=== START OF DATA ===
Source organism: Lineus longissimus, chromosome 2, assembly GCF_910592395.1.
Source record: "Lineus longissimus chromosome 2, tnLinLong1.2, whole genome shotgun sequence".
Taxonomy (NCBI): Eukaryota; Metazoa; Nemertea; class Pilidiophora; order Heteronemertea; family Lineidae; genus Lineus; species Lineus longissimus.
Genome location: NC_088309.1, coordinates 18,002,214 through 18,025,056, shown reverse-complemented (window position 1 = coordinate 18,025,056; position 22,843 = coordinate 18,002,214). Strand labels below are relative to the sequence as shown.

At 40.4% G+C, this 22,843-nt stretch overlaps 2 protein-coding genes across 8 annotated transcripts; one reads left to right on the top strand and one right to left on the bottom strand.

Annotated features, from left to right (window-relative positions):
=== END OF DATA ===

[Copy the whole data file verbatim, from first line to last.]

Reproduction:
Source organism: Lineus longissimus, chromosome 2, assembly GCF_910592395.1.
Source record: "Lineus longissimus chromosome 2, tnLinLong1.2, whole genome shotgun sequence".
Taxonomy (NCBI): Eukaryota; Metazoa; Nemertea; class Pilidiophora; order Heteronemertea; family Lineidae; genus Lineus; species Lineus longissimus.
Genome location: NC_088309.1, coordinates 18,002,214 through 18,025,056, shown reverse-complemented (window position 1 = coordinate 18,025,056; position 22,843 = coordinate 18,002,214). Strand labels below are relative to the sequence as shown.

At 40.4% G+C, this 22,843-nt stretch overlaps 2 protein-coding genes across 8 annotated transcripts; one reads left to right on the top strand and one right to left on the bottom strand.

Annotated features, from left to right (window-relative positions):